OCTOBER: I'm so disgusted with the new sitcom crop that I become addicted to teen dramas. My friend Rob Long, sitcom writer and National Review columnist, takes me to task: "Why the resistance to my theory that the WB network is primarily for young women and men who have similar tastes?" he asks. "I mean, come on! This is a network that manages to turn a show about Superman into a show about interesting hair. Not that there's anything wrong with that. But let's put it this way: If there's a TV on in Barbie's Malibu Beach House, it's tuned to The Gilmore Girls. And yes, Ken is watching too."
NOVEMBER: The New York Times's anno horribilis continues when Slate discovers that Hollywood correspondent Bernard Weinraub had lifted, "nearly verbatim" as the Times admitted later in an Editor's Note a paragraph in a story about shady private eye Anthony Pellicano from my friend Luke Ford, an L.A. blogger and porn-industry expert. Naturally, the blogosphere has a field day, and a Times editor calls Luke personally to apologize. "It sure beats the last time the Times called," Luke tells me. "A reporter wanted to know about spam e-mails for bigger penises."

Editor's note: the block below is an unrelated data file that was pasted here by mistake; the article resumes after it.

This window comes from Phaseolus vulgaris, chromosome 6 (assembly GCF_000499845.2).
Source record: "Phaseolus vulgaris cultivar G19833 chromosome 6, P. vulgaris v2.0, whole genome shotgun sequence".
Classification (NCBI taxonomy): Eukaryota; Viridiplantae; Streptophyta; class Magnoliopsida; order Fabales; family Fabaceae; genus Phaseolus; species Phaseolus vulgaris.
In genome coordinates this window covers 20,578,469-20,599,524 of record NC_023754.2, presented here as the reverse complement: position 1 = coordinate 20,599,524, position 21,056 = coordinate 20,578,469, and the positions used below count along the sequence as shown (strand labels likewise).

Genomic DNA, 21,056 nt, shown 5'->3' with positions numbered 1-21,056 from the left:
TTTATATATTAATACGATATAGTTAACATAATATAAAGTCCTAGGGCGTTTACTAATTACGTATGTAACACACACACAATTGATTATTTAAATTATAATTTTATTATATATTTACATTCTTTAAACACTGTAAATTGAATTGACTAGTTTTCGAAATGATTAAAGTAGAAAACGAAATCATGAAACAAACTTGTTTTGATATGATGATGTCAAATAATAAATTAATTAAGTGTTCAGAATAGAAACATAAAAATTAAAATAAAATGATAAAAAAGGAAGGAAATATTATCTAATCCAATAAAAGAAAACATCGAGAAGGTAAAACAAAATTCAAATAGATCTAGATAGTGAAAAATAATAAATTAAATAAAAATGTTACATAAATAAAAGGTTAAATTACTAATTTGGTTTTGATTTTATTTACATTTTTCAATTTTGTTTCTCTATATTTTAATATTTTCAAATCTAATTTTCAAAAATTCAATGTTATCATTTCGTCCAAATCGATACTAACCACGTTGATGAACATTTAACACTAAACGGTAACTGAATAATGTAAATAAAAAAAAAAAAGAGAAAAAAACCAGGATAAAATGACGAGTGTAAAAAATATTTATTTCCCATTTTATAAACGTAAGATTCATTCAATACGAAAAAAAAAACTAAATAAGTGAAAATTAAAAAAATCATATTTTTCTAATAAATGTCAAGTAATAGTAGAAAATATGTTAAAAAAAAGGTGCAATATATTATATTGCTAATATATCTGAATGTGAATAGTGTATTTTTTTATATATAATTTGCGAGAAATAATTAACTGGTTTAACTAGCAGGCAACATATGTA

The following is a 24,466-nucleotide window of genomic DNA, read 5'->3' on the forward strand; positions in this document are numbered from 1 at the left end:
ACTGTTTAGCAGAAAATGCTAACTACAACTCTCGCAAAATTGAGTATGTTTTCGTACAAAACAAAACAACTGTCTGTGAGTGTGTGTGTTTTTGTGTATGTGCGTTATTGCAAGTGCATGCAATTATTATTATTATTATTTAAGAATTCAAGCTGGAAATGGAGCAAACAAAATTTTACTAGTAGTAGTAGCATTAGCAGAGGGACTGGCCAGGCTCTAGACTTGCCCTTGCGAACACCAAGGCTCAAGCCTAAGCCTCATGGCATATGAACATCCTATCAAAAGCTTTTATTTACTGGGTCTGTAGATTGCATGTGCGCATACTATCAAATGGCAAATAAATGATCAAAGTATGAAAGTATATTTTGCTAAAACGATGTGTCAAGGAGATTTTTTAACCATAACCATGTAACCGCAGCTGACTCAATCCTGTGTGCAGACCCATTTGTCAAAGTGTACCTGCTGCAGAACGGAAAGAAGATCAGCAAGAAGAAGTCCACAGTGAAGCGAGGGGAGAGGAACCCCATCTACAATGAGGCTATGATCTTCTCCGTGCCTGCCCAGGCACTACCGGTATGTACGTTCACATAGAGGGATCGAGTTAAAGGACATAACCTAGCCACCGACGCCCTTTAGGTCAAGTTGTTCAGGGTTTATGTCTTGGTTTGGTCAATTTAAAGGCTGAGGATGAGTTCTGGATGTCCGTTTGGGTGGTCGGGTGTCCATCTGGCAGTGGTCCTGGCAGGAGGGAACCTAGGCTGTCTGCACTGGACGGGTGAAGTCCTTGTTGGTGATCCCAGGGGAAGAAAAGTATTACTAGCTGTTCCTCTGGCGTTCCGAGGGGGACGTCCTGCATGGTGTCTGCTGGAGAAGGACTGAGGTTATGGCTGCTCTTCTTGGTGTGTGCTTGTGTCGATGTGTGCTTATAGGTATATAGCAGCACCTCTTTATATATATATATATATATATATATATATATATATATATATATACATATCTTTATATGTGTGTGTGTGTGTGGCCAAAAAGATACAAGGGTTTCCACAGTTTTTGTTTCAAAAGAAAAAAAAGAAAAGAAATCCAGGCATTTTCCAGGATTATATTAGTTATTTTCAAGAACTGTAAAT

DECEMBER: L.A. Times media columnist Tim Rutten calls up retired New York Times columnist Russell Baker and both scratch their chins together about the Problem With Newsrooms Today. Baker worries that today's media folk "are part of a highly educated, upper-middle-class elite they lack empathy for the rest of the country. If you've never lacked health insurance and most reporters and editors never have you don't understand what it means for the 43 million Americans who are doing without it." Most reporters and editors I know have at some point lacked health insurance, because my circle includes a lot of freelancers, a world that is evidently foreign to these two comfortably situated gents. I wish I understood what it means to live in such a cozy, insulated cocoon! Media New Year's Resolution Number One: Start social climbing.